the hands were stretched alongside his body. Length of the skeleton: 166.1 cm.
Sex: male. Age: 45–55 years old (maturus II–senilis).
Inventory:
1. A fragment of an iron object between the right humerus and the south part of the grave pit. It is not excluded that
it was a fragment of a buckle.
Grave 140 (Pl. 18)
Inhumation. Orientation: WNW–ESE (298°). At the identifcation, the shape of grave pit was rectangular. On its two
longitudinal sides, there were formed berms, one in both sides. Dimensions of the pit: 244 × 125 cm. Depth: 116 cm.
The skull of the supine-laid skeleton fell to the right, his hands were laid beside the body, but his feet were placed
on each other, in a way that the right leg crossed the left leg from above. Based on the position of the skeleton, it was
wrapped in some kind of organic matter. Length of the skeleton: 159.1 cm.
Sex: female. Age: 33–42 years old (maturus I–II).
Animal sacrifce, symbolic role, and food ofering:
821. At the end of legs, on an upper layer than the layer of the skeleton, depth 87 cm, animal bones .
1.a. A quasi-complete sheep (Ovis aries) skeleton of a young individual (<8 months). The missing elements consist of
the left pelvis, left ulna, and several phalanges. Butchery marks are present, indicating beheading, dismembering
and defeshing of the carcass.
1.b–c. In the same place were also found a sheep or goat (Ovis aries/Capra) radius and a cattle cranial fragment
displaying a diferent taphonomical stage, most probably not related with the sheep deposition event.
Inventories:
1.1–7. A string of beads around the neck:
1.1. Globular, black bead (I/1–1). Diameter: 0.3 cm (Pl. 18/1; pl. 230/1).
1.2–3. Two globular brownish beads (I/1–1). Diameters: 0.7 × 0.6 cm (Pl. 18/2; pl. 230/2).
1.4–5. Two cylindric, spindle-shaped black beads (II/3–1). Diameters: 0.8 × 0.5 cm (Pl. 18/3; pl. 230/3).
1.6. Cyped bead with corrugated decoration (II/4–2). Diameters: 0.7 × 0.6 cm (Pl. 18/4; pl. 230/4).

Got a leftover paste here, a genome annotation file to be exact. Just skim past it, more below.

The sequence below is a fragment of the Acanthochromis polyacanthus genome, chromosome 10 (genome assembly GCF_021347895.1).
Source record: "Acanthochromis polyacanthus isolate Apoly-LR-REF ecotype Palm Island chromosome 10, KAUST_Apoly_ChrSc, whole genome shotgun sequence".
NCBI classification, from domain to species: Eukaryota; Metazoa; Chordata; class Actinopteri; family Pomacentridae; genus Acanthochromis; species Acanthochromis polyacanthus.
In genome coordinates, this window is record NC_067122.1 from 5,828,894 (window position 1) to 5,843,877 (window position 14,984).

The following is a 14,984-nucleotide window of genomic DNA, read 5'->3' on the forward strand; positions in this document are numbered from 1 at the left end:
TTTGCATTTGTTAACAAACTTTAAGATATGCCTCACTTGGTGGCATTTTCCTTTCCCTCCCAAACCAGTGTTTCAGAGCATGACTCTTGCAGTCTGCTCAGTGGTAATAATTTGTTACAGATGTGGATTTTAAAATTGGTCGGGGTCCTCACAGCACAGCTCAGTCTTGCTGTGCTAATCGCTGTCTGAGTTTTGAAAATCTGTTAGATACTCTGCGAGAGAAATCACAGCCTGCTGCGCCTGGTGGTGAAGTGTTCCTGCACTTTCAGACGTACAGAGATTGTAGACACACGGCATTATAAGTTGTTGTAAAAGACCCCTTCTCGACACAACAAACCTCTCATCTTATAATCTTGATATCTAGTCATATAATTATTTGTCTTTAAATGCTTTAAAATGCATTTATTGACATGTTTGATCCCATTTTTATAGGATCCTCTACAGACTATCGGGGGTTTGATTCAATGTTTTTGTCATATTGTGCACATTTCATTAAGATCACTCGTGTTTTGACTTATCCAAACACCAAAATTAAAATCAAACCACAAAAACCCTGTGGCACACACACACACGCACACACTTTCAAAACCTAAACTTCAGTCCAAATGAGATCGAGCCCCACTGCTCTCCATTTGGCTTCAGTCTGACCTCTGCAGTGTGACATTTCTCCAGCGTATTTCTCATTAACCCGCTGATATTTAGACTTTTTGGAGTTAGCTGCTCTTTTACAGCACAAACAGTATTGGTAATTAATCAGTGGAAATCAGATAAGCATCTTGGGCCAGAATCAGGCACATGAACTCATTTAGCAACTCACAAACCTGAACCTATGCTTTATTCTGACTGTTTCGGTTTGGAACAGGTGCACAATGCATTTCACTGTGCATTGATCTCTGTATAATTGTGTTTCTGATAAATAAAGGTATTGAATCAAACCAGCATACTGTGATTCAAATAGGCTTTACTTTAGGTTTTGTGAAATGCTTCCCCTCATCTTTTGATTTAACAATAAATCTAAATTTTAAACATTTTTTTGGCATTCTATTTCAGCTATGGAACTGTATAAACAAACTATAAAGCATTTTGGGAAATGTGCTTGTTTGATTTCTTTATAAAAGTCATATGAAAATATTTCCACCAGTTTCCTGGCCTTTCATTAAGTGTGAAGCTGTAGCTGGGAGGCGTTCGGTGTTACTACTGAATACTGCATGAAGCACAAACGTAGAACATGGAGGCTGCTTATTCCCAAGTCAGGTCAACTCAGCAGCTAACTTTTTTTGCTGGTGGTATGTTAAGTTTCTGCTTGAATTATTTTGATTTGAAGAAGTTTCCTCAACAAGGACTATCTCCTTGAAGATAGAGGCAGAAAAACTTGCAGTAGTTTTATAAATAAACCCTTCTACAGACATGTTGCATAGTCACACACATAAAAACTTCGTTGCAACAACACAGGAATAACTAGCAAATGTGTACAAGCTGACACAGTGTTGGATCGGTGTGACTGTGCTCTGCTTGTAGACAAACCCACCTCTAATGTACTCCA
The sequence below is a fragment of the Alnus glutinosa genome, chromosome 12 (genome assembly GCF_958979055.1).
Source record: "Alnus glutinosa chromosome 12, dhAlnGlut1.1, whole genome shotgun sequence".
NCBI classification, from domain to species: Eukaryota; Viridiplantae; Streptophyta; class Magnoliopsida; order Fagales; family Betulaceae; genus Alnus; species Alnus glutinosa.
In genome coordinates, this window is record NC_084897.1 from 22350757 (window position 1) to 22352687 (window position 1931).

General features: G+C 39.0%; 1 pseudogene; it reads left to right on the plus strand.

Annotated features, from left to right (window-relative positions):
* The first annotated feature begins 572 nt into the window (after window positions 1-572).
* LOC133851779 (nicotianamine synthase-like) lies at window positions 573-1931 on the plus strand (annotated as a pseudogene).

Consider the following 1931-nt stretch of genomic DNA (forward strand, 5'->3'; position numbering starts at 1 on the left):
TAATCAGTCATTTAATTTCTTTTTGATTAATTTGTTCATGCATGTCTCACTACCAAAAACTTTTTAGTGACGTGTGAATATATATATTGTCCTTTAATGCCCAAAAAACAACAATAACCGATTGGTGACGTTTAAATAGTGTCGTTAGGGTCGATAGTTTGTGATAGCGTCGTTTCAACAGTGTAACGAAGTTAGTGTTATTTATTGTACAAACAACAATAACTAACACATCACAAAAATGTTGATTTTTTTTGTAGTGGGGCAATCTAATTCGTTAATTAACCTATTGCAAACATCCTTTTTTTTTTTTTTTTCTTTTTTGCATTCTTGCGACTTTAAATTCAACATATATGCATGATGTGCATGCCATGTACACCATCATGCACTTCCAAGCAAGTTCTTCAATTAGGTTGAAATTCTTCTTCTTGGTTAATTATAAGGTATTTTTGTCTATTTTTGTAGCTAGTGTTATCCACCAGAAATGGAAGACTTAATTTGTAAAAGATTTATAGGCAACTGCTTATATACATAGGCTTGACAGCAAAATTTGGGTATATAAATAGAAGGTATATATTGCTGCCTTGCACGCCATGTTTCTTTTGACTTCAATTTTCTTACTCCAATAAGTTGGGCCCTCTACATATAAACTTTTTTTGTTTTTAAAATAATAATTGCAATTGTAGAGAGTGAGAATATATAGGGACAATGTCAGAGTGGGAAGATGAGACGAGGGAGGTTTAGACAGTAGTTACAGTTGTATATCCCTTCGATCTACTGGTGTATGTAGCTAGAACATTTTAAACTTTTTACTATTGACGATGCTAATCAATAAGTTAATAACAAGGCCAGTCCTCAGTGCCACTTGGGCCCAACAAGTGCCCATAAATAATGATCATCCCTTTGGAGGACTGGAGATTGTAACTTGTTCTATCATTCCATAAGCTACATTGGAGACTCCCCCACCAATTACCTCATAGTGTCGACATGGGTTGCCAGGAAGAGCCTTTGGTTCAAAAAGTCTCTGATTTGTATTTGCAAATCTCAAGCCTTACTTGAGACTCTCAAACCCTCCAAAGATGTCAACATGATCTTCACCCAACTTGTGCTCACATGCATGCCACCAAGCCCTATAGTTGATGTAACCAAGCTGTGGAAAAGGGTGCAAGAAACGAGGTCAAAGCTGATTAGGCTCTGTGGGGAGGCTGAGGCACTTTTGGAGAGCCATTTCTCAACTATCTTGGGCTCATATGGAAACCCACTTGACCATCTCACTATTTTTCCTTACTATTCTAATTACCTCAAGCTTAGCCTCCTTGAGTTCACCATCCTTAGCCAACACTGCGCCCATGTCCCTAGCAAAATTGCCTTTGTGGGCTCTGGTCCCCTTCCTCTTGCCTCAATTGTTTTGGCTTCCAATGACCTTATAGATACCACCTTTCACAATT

1.7. A fragmentary melon seed-shaped white bronze tubular bead.
Grave 141 (Pl. 19; pl. 141)
Inhumation. Orientation: WNW–ESE (290°). The shape of the grave pit: small, rounded rectangle. Dimensions:
147 × 75 cm.
Sintered skeleton laid on its left side. Length of the skeleton: approximately 158.0 cm.
Sex: female. Age: 30–50 years old (maturus I–II).
Without inventories.
Grave 142 (Pl. 19; pl. 141)
Inhumation. Orientation: NW–SE (323°). The shape of the grave pit: small, rounded rectangle. Dimensions:
147 × 75 cm.
Sintered skeleton laid on its right side. Length of the skeleton: 150.1 cm.
Sex: female. Age: 20–23 years old (adultus).
Food ofering:
1. Bones of a bos taurus (one adult individual, >2.5 years old) at the tibia.
Without inventories.
Grave 143 (Pl. 19; pl. 141)
Inhumation. Orientation: WNW–ESE (296°). The shape of the grave pit: at the identifcation, the shape of the grave
was rectangular, widening at the legs. Dimensions: 180 × 69 cm.
The skull of the supine-laid skeleton fell to the right. The arms of the skeleton, which were in an outstretched
position, are lying alongside the body. Length of the skeleton: approximately 108.0 cm.
Sex: female. Age: 30–50 years old (maturus I–II).
Without inventories.
82 A rodent skull was also recovered, better preserved then the other bones, possibly with a post-depositional origin, from animal
intrusive activities.
27Grave 144 (Pl. 19)
Orientation: WNW–ESE (291°). Dimensions: of the pit: 80 × 50 cm. At the identifcation the shape of the grave was
rectangular.
83Without skeleton. Perhaps a symbolic burial?
Grave 145 (Pl. 20; pl. 142)
Inhumation. Orientation: WNW–ESE (293°). At the identifcation, the shape of the grave was rectangular and
gradually narrowed. Dimensions: 215 × 62 cm. Depth: 36 cm.
The skull of the supine-laid, outstretched skeleton fell forwards. Based on its position, initially it may have been
supported by some kind of an organic material – a pillow maybe? The right arms of the skeleton are lying alongside
the body in an outstretched position. The left hand is missing, along with several ribs. Similarly, the leg bones and
the phalanges are also missing. Length of the skeleton: 159.6 cm.
Sex: female. Age: 30–50 years old (maturus I–II).
Animal sacrifce:
1. Parts from the skull, mandible, a left metacarpal, and two phalanxes 1 from a young sheep (Ovis aries).
Inventory:
1. Curved iron sickle placed on the lower part of the right hand, right next to the pelvis. Length: 30.0 cm; width:
2.8–2.3 cm (Pl. 21/1).
Grave 146 (Pl. 22; pl. 143)
Inhumation. Orientation: WNW–ESE (294°). At the identifcation, the shape of the grave was rectangular and